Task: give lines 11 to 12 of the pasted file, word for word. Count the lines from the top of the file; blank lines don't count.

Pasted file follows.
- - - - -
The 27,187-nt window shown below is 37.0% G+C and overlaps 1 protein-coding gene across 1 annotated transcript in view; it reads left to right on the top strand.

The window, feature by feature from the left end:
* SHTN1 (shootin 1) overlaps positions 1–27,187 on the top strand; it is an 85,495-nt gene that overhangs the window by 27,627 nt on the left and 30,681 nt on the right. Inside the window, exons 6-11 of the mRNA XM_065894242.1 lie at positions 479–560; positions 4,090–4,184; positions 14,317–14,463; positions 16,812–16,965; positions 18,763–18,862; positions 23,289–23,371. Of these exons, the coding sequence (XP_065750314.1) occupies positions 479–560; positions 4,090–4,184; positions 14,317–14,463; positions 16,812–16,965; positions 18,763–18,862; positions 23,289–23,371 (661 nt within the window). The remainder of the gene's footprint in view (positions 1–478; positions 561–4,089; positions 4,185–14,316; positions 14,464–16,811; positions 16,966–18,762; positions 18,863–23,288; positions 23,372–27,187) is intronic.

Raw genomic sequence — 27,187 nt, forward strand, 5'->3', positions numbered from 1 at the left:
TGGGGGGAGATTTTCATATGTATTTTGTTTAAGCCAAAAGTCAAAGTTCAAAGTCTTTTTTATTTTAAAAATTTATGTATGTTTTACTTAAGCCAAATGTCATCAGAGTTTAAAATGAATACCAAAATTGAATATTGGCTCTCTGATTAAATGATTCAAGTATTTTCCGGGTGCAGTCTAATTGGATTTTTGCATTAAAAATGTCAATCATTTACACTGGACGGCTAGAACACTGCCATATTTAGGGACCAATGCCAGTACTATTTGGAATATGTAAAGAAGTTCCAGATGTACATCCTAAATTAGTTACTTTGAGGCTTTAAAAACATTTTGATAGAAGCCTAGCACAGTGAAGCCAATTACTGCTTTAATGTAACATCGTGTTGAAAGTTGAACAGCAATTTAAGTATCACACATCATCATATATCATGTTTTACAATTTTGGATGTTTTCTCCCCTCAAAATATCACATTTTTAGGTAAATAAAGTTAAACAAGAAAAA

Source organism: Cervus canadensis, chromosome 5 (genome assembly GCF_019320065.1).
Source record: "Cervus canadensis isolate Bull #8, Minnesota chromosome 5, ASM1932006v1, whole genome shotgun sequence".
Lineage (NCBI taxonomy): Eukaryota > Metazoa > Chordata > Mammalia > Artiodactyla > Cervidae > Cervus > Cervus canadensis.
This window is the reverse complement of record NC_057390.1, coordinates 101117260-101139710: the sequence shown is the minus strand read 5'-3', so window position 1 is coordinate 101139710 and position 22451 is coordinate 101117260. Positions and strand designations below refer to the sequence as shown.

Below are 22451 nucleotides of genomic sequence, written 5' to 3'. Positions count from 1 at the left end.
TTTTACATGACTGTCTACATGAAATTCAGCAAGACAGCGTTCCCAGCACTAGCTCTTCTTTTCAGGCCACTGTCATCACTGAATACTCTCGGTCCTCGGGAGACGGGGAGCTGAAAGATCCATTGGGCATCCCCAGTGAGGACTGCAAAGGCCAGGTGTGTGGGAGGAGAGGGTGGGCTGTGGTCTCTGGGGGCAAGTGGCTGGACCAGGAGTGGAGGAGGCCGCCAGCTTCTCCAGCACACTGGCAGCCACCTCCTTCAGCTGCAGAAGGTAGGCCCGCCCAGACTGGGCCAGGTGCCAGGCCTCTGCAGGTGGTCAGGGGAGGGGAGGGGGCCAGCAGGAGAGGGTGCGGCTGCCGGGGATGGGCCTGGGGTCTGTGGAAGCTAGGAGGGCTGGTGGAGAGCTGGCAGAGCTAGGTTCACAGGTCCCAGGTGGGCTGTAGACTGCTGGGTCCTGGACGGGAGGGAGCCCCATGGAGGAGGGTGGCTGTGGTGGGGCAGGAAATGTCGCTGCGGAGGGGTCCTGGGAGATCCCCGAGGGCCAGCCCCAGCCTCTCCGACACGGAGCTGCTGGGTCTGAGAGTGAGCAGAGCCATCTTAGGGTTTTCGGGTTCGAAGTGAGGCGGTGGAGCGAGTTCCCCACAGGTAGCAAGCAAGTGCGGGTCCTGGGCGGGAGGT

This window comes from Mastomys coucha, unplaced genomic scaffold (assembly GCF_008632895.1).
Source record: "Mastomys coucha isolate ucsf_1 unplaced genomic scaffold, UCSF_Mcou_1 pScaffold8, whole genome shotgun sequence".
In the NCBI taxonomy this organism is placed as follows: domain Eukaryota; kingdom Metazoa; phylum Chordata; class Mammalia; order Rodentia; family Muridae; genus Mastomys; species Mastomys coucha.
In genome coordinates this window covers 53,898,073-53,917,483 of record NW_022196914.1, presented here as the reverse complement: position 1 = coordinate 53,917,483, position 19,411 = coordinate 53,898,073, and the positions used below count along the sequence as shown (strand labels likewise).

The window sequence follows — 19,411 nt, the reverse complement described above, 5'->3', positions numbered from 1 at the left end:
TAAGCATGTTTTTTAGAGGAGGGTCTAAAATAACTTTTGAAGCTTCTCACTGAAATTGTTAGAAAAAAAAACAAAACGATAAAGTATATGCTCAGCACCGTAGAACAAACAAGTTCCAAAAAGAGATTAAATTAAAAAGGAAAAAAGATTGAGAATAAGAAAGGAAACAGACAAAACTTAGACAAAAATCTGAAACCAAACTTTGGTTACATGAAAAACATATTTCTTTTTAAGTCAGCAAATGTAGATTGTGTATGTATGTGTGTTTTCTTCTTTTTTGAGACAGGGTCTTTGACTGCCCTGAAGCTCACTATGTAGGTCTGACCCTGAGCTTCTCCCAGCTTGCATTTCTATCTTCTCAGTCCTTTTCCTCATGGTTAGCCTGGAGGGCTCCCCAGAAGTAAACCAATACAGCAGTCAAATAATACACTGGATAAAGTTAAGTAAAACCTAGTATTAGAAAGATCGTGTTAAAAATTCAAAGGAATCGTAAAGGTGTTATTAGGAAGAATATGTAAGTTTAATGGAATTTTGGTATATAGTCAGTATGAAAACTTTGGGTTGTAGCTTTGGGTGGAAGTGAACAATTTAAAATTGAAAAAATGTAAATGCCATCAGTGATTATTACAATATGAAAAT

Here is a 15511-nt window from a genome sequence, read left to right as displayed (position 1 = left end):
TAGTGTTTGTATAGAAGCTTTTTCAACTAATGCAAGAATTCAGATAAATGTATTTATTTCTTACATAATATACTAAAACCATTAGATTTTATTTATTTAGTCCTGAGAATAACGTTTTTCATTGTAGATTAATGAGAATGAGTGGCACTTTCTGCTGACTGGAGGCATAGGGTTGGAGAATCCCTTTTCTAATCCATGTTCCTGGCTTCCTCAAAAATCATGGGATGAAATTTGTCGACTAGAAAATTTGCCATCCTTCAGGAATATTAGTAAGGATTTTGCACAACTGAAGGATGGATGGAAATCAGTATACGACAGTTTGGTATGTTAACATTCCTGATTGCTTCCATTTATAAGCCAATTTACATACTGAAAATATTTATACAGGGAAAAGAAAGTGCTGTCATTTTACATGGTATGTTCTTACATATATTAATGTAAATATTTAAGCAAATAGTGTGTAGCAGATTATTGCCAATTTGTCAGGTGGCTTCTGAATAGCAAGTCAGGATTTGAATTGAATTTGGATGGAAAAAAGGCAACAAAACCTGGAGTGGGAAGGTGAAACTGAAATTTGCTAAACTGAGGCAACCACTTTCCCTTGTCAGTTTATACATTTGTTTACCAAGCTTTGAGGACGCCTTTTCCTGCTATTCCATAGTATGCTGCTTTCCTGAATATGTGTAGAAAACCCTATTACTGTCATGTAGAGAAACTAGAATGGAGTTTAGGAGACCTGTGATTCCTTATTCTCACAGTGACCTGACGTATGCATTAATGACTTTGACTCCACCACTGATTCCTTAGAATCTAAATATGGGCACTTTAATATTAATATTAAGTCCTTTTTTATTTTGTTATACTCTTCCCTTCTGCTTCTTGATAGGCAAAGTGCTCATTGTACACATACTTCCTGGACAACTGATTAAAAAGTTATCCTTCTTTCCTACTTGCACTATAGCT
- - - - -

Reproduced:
TTTTACATGACTGTCTACATGAAATTCAGCAAGACAGCGTTCCCAGCACTAGCTCTTCTTTTCAGGCCACTGTCATCACTGAATACTCTCGGTCCTCGGGAGACGGGGAGCTGAAAGATCCATTGGGCATCCCCAGTGAGGACTGCAAAGGCCAGGTGTGTGGGAGGAGAGGGTGGGCTGTGGTCTCTGGGGGCAAGTGGCTGGACCAGGAGTGGAGGAGGCCGCCAGCTTCTCCAGCACACTGGCAGCCACCTCCTTCAGCTGCAGAAGGTAGGCCCGCCCAGACTGGGCCAGGTGCCAGGCCTCTGCAGGTGGTCAGGGGAGGGGAGGGGGCCAGCAGGAGAGGGTGCGGCTGCCGGGGATGGGCCTGGGGTCTGTGGAAGCTAGGAGGGCTGGTGGAGAGCTGGCAGAGCTAGGTTCACAGGTCCCAGGTGGGCTGTAGACTGCTGGGTCCTGGACGGGAGGGAGCCCCATGGAGGAGGGTGGCTGTGGTGGGGCAGGAAATGTCGCTGCGGAGGGGTCCTGGGAGATCCCCGAGGGCCAGCCCCAGCCTCTCCGACACGGAGCTGCTGGGTCTGAGAGTGAGCAGAGCCATCTTAGGGTTTTCGGGTTCGAAGTGAGGCGGTGGAGCGAGTTCCCCACAGGTAGCAAGCAAGTGCGGGTCCTGGGCGGGAGGT

This window comes from Mastomys coucha, unplaced genomic scaffold (assembly GCF_008632895.1).